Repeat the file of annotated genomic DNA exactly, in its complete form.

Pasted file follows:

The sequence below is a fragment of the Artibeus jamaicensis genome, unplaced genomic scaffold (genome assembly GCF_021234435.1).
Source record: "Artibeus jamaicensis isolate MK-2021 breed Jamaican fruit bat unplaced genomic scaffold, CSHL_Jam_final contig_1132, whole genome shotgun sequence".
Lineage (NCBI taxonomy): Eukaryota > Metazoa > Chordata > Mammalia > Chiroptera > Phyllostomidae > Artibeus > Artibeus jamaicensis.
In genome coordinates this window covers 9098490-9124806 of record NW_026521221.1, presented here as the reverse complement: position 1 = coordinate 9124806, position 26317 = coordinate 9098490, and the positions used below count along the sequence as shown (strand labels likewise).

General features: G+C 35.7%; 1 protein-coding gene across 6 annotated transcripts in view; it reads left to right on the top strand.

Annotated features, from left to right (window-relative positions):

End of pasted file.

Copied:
The sequence below is a fragment of the Artibeus jamaicensis genome, unplaced genomic scaffold (genome assembly GCF_021234435.1).
Source record: "Artibeus jamaicensis isolate MK-2021 breed Jamaican fruit bat unplaced genomic scaffold, CSHL_Jam_final contig_1132, whole genome shotgun sequence".
Lineage (NCBI taxonomy): Eukaryota > Metazoa > Chordata > Mammalia > Chiroptera > Phyllostomidae > Artibeus > Artibeus jamaicensis.
In genome coordinates this window covers 9098490-9124806 of record NW_026521221.1, presented here as the reverse complement: position 1 = coordinate 9124806, position 26317 = coordinate 9098490, and the positions used below count along the sequence as shown (strand labels likewise).

General features: G+C 35.7%; 1 protein-coding gene across 6 annotated transcripts in view; it reads left to right on the top strand.

Annotated features, from left to right (window-relative positions):